Friday, May 4, 2012

Anaho Bay

On the north side of Nuku Hiva lies a large bay rimmed by white sand and sheltered under verdant hills that rise to grey and forbidding mountains. There is no road to Anaho bay - only a horse track that slices back and forth seven times before it crests and drops into the valley to the west running, into the town of Hatiheu (pronounced Hat-ee-hay-oo). The anchorage is well sheltered from easterly swell and one of our guides describes it as the best in French Polynesia.

Yesterday we hiked the trail to Hatiheu with an Australian/Scotch couple off a 40 foot Hunter sailboat named 'Knotty Lady'. Landing on the beach at Anaho bay, we walked along a trail that passed through what we later learned is a Catholic camp for underprivileged children. We met some workers who were weed-whacking the grass (a popular past-time in the Marquesas) and a local man named Karim, who speaks excellent English.

Karim is part Hawaiian, part Marquesan and part Tahitian. A member of a society that perpetuates the art of ocean voyaging and navigating without instruments (i.e., no compass or GPS). Karim showed us a tattoo of an ocean voyaging canoe (one of several on his leg) and explained that each island group had its own specialized designs. He has built a number of such canoes. Karim lives on the bay on what was his grandmother's land in a 'Swiss Family Robinson' style house built up in the coconut trees. He told us about the Catholic camp and pointed out the small pension and cottages owned by his cousin that occupied the remainder of this end of the bay. Bidding Karim 'Bonne Journee' we followed his directions to the trail to Hatiheu.

The trail was well built, designed to carry regular horse and mule traffic and buttressed by head-sized stones, taken I suspect from nearby pai pais. At the saddle, we stopped before descending into the next valley on a rocky ridge with a commanding view back over the bay. As we descended, the trail was muddy in places and seemed less well maintained. However about half way down we were in for what has become a regular treat for us - fresh fruit. Dozens of small mangoes in various stages of ripeness littered the trail where they had fallen from a huge mango tree.

As we came off the trail onto the concrete road that runs through the village, a woman leading 4 mules laden with melons and other fruit passed us. She told us that the fruit was from a farm on the other side of Anaho bay and would be taken by truck into Taiohae for the Saturday market.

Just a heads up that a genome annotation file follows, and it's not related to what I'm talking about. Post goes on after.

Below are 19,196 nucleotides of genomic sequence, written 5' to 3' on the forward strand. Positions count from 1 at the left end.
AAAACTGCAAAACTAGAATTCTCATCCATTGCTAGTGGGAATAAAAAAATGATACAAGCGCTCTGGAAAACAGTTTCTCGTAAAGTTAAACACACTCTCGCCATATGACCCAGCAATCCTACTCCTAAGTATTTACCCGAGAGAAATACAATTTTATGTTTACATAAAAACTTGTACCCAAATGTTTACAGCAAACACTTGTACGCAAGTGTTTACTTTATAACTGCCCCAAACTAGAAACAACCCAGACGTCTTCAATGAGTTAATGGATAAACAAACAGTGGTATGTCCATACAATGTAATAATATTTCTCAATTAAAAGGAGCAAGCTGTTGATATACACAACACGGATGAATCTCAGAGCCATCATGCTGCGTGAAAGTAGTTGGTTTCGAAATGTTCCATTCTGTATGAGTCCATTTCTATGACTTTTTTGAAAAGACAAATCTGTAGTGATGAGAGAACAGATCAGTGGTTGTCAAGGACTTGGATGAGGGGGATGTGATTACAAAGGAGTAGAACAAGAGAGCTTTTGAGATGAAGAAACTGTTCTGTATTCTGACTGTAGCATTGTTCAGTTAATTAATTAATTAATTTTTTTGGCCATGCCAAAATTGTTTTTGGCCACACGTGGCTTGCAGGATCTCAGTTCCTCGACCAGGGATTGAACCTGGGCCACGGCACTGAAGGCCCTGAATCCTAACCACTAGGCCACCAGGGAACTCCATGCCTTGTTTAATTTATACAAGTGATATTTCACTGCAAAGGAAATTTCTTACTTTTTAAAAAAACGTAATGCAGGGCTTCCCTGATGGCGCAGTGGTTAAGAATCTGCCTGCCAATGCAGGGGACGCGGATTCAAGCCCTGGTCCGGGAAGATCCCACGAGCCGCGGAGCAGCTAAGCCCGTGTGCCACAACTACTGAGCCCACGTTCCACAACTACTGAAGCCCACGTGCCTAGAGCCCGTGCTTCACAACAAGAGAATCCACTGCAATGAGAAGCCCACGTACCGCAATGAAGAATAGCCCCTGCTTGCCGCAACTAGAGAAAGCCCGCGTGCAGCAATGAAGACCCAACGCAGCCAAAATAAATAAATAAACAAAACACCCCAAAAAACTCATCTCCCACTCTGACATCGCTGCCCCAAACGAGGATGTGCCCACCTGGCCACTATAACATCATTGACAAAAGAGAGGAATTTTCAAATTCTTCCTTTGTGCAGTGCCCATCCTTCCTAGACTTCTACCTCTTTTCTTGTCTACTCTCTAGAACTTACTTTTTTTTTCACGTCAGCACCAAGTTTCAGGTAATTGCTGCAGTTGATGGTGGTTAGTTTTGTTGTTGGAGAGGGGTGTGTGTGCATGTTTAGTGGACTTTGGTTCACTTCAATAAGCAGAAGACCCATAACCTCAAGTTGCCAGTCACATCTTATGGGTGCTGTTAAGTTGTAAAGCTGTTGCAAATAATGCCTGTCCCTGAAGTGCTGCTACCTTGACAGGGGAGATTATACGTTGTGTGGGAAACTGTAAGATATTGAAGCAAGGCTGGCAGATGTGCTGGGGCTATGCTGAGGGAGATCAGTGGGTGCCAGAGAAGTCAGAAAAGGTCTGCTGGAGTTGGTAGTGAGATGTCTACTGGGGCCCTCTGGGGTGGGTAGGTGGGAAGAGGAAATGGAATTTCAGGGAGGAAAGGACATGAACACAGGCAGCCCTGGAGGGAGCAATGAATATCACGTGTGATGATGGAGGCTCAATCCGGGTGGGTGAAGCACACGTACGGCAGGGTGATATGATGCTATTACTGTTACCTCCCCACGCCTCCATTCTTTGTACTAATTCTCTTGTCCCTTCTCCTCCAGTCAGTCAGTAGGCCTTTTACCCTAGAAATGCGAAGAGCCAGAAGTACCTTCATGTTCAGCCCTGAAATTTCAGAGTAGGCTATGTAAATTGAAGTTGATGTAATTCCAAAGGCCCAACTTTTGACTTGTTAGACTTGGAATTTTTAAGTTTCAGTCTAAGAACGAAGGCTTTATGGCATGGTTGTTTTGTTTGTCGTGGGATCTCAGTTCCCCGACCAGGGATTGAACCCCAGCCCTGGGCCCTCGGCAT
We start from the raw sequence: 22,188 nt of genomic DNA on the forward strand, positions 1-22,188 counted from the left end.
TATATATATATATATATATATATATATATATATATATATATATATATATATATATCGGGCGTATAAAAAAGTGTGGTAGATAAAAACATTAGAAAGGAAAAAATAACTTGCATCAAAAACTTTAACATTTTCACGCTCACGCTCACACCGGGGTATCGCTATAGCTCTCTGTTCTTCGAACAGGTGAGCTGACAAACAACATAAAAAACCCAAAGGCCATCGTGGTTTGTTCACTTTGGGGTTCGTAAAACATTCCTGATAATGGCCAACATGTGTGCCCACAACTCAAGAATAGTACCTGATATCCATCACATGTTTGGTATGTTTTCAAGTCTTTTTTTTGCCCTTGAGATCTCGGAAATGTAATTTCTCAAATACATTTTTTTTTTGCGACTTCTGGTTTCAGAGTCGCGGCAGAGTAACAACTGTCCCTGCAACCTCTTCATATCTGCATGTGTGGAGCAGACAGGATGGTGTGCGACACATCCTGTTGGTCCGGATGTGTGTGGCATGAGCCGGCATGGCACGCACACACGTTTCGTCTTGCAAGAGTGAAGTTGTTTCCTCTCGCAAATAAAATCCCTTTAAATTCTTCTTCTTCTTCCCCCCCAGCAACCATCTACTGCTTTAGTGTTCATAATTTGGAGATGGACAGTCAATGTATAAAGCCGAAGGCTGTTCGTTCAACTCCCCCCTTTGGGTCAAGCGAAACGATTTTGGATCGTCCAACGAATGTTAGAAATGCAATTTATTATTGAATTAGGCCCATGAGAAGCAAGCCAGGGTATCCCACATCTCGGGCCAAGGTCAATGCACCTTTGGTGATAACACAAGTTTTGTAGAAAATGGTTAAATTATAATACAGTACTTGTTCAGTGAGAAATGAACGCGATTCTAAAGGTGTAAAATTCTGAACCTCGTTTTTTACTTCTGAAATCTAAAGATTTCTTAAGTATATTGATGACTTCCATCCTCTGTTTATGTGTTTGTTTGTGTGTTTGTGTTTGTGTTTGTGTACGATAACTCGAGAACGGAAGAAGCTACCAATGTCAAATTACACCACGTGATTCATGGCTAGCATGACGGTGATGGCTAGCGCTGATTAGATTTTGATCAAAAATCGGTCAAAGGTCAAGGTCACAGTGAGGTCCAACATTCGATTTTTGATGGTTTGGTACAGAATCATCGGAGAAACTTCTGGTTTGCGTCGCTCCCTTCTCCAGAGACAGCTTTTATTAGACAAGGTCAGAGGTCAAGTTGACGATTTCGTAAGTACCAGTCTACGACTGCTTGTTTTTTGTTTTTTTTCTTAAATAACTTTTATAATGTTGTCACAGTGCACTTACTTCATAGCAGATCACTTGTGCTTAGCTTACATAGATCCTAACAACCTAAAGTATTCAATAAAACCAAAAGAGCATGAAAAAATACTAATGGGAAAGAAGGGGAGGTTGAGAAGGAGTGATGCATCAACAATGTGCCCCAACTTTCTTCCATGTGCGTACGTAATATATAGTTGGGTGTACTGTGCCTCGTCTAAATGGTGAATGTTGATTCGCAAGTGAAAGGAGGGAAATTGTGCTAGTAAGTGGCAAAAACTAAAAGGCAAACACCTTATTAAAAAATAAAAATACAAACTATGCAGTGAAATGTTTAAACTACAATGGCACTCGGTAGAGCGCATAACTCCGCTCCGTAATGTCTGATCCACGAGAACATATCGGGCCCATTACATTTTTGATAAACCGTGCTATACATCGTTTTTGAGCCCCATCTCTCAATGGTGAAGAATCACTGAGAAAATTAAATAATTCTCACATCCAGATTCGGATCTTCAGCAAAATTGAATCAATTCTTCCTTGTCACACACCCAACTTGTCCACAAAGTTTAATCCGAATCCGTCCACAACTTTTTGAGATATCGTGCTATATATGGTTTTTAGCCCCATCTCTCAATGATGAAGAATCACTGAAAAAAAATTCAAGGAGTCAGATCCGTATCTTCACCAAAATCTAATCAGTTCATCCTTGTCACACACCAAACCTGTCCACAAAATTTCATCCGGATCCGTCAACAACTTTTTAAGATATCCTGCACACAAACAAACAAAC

The town of Hatiheu is modest - a strip of bungalows along a raised beach-front road. Its claim to fame are the archeological sites, dating from around 1600 to 1700, that lie just outside the town on the road to Taiohae. We hiked another kilometer or so to the first site, which consisted of extensive stone platforms around a grassy field - a 'tohua' - about half as long as a soccer pitch. There were a few tikis here including a macabre one depicting a warrior raising a mace in one hand while stretching back a baby's neck in the other. I am not sure, but this might have referred to the practice of infanticide, which was used for population control in parts of Polynesia. Another tiki depicted a turtle on top of a prone man who was in turn on top of another man, in a very suggestive attitude.

The second site we came to about another kilometer along the road was even larger, with huge banyan trees growing from massive stone platforms. Here the restorers had rebuilt shelters on the pai pai, to show in part how the site would have looked. There were so many platforms, pathways, and cooking pits that it felt like we were in a city of stone. Only part of the site had been excavated but this took us more than half an hour to walk around and contained in addition to the platforms and dwellings, pictographs depicting turtles and mahi mahi (dolphin fish).

Back in town we bought drinks and junk food from the astonishingly expensive corner store (e.g., $5 for a bottle of sprite - $10 for a large bag of Doritos). We supplemented this with a couple of pamplemousse from the church yard and Marquesan (Indian) almonds, which had fallen from the tree under which we were eating our lunch. The almonds contained a hard shell surrounded by a soft red pulp. They were not easy to break open, but Rani asked a local girl how to do this. She placed the shell on edge and deftly cracked it with one or two blows form a stone.

On the return trip, we passed the workers from the Catholic camp, returning to their homes in town by horseback. It was nearly dark when we reached our boats and we finished off the day by inviting our hiking friends to share a lentil curry that had been maturing while we were gone.

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